This is the other piece here. The Falcons are, with all their money and draft picks, a long way away from having a juggernaut roster. If the team thinks the best use of the 2023 season is giving Ridder a shot with a greatly improved but still not quite complete roster to see how he fares, with the ability to pivot to a draft pick or veteran option in 2024 with plenty of cap space and additional draft capital heading their way thanks to the Calvin Ridley trade, then of course they would take this road. Hell, if they want to draft another cost-controlled quarterback that they prefer to Ridder, the same thoughts apply with what many would view as a surer bet. Either way, it’s about having a young quarterback that could grow with the roster.

The short version here is that the Falcons may well believe Ridder/a draft pick can be their long-term starter and that their resources are best poured into the rest of the roster, and that might be a compelling enough reason to not chase Jackson. Depending on your vantage point, that might seem like an absolutely ridiculous notion, but I do not find it all that far-fetched that the Falcons might think an Atlanta team with a super cheap quarterback and a more balanced roster might be preferable to one with Jackson and long-term financial and draft capital restraints.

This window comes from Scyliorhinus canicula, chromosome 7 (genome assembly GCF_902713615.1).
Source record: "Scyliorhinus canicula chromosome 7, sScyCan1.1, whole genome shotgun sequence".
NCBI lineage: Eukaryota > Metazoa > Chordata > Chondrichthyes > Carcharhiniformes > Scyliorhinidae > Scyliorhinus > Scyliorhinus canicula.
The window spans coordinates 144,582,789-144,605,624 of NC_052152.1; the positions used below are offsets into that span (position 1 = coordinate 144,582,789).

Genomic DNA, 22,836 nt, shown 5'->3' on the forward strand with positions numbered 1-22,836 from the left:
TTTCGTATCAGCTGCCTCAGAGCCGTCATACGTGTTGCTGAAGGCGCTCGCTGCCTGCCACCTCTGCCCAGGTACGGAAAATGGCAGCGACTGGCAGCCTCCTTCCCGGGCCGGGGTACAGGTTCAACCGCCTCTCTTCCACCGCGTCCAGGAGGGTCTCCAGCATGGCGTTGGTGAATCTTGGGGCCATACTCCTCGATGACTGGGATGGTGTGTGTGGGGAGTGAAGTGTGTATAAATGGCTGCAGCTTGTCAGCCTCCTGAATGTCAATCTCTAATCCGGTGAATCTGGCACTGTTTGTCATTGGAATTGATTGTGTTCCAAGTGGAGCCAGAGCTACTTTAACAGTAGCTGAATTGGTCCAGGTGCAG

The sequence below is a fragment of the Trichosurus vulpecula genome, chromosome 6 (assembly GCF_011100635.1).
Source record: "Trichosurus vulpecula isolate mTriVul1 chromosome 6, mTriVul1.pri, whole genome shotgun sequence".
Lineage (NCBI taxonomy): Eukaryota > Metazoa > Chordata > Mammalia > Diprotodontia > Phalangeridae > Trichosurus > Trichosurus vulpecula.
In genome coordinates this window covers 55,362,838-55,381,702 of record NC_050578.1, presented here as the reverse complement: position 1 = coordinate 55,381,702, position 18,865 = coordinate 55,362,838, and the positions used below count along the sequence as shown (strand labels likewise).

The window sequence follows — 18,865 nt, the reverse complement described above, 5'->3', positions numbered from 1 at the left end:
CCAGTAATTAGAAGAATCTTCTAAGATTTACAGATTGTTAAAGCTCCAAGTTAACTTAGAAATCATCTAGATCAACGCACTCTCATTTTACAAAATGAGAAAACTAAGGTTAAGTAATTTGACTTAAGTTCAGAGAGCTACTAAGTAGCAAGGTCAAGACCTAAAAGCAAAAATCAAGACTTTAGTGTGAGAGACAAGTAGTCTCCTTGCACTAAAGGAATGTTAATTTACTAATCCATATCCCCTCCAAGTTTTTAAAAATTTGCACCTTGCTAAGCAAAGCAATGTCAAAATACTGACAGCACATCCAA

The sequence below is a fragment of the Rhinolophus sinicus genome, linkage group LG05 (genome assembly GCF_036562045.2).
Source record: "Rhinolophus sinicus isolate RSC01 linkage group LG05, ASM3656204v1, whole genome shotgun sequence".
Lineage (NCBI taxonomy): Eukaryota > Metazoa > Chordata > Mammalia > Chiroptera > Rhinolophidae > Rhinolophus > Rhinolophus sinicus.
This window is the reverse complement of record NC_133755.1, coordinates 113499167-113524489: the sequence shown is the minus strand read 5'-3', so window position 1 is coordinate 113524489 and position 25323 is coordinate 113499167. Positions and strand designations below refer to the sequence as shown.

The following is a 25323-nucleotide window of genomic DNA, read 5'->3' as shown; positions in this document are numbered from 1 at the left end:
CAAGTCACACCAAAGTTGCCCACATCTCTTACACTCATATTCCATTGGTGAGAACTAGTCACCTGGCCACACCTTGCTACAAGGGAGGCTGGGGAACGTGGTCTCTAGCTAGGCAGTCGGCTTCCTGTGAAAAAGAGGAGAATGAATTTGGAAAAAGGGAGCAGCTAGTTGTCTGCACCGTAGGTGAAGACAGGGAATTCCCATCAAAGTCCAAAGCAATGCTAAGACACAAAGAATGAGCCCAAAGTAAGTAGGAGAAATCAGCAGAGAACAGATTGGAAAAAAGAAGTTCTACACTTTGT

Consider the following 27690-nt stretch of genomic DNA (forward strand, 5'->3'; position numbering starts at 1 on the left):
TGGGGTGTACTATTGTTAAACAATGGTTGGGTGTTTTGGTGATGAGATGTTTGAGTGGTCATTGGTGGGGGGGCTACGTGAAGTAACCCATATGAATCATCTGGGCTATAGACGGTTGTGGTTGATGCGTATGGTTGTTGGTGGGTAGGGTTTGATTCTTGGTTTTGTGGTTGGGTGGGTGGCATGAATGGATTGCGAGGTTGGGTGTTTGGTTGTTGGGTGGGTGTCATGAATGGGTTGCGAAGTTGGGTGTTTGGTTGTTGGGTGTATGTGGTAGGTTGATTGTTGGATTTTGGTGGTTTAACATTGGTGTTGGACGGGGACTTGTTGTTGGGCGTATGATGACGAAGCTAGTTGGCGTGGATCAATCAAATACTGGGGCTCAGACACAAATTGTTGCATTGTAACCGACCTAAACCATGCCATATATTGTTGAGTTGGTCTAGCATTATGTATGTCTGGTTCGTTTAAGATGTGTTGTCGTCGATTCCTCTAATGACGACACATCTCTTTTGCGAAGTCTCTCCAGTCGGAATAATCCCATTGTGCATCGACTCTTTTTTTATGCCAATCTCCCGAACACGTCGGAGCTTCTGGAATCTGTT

Of course, they might have never believed a pursuit of Jackson would bear fruit, because...

Option #2: They’re cynical about Baltimore’s intentions

Conor Orr at Sports Illustrated was among those who wrote about why the Ravens chose the non-exclusive tag in the first place, and how it likely came from a place of confidence rather than desperation. I was surprised to see the tag applied given the potential that Baltimore could lose Jackson for only two first round picks, but if you assume the Ravens have no intention of losing him, things click into place.